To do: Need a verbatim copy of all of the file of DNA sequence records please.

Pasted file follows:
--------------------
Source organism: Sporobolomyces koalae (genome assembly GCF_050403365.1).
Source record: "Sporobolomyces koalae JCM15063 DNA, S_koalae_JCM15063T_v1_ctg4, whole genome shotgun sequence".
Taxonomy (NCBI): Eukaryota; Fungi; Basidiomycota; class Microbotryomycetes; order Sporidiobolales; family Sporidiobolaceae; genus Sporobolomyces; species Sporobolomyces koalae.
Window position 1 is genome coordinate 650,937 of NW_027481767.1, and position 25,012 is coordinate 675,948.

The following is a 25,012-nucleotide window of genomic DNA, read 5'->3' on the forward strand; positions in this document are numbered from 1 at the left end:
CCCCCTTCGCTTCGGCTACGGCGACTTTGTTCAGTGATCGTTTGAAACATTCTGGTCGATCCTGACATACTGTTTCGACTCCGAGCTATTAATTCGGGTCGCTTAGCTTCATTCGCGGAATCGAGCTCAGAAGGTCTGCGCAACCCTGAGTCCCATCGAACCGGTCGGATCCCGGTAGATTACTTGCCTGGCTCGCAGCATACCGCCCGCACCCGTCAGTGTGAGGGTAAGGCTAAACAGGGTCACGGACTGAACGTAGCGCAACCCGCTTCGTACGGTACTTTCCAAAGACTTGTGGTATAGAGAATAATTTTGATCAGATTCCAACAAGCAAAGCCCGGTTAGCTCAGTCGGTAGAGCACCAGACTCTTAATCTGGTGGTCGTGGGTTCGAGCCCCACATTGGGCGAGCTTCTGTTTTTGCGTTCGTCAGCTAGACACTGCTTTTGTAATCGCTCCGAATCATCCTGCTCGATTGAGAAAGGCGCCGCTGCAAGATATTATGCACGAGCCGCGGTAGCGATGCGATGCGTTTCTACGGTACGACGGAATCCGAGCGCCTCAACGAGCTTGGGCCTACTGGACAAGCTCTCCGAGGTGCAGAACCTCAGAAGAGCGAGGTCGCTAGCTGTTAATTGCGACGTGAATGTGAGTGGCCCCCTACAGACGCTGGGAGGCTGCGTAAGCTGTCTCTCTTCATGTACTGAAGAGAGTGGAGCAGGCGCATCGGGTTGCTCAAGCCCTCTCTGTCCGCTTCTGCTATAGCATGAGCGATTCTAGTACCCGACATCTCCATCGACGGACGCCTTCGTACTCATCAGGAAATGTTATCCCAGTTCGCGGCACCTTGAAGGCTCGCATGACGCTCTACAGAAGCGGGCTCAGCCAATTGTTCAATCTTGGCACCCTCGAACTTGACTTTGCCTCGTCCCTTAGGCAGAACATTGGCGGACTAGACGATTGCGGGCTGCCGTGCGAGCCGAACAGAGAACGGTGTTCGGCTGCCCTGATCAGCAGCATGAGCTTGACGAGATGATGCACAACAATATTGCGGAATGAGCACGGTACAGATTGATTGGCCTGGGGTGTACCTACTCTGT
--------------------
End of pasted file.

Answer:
Source organism: Sporobolomyces koalae (genome assembly GCF_050403365.1).
Source record: "Sporobolomyces koalae JCM15063 DNA, S_koalae_JCM15063T_v1_ctg4, whole genome shotgun sequence".
Taxonomy (NCBI): Eukaryota; Fungi; Basidiomycota; class Microbotryomycetes; order Sporidiobolales; family Sporidiobolaceae; genus Sporobolomyces; species Sporobolomyces koalae.
Window position 1 is genome coordinate 650,937 of NW_027481767.1, and position 25,012 is coordinate 675,948.

The following is a 25,012-nucleotide window of genomic DNA, read 5'->3' on the forward strand; positions in this document are numbered from 1 at the left end:
CCCCCTTCGCTTCGGCTACGGCGACTTTGTTCAGTGATCGTTTGAAACATTCTGGTCGATCCTGACATACTGTTTCGACTCCGAGCTATTAATTCGGGTCGCTTAGCTTCATTCGCGGAATCGAGCTCAGAAGGTCTGCGCAACCCTGAGTCCCATCGAACCGGTCGGATCCCGGTAGATTACTTGCCTGGCTCGCAGCATACCGCCCGCACCCGTCAGTGTGAGGGTAAGGCTAAACAGGGTCACGGACTGAACGTAGCGCAACCCGCTTCGTACGGTACTTTCCAAAGACTTGTGGTATAGAGAATAATTTTGATCAGATTCCAACAAGCAAAGCCCGGTTAGCTCAGTCGGTAGAGCACCAGACTCTTAATCTGGTGGTCGTGGGTTCGAGCCCCACATTGGGCGAGCTTCTGTTTTTGCGTTCGTCAGCTAGACACTGCTTTTGTAATCGCTCCGAATCATCCTGCTCGATTGAGAAAGGCGCCGCTGCAAGATATTATGCACGAGCCGCGGTAGCGATGCGATGCGTTTCTACGGTACGACGGAATCCGAGCGCCTCAACGAGCTTGGGCCTACTGGACAAGCTCTCCGAGGTGCAGAACCTCAGAAGAGCGAGGTCGCTAGCTGTTAATTGCGACGTGAATGTGAGTGGCCCCCTACAGACGCTGGGAGGCTGCGTAAGCTGTCTCTCTTCATGTACTGAAGAGAGTGGAGCAGGCGCATCGGGTTGCTCAAGCCCTCTCTGTCCGCTTCTGCTATAGCATGAGCGATTCTAGTACCCGACATCTCCATCGACGGACGCCTTCGTACTCATCAGGAAATGTTATCCCAGTTCGCGGCACCTTGAAGGCTCGCATGACGCTCTACAGAAGCGGGCTCAGCCAATTGTTCAATCTTGGCACCCTCGAACTTGACTTTGCCTCGTCCCTTAGGCAGAACATTGGCGGACTAGACGATTGCGGGCTGCCGTGCGAGCCGAACAGAGAACGGTGTTCGGCTGCCCTGATCAGCAGCATGAGCTTGACGAGATGATGCACAACAATATTGCGGAATGAGCACGGTACAGATTGATTGGCCTGGGGTGTACCTACTCTGT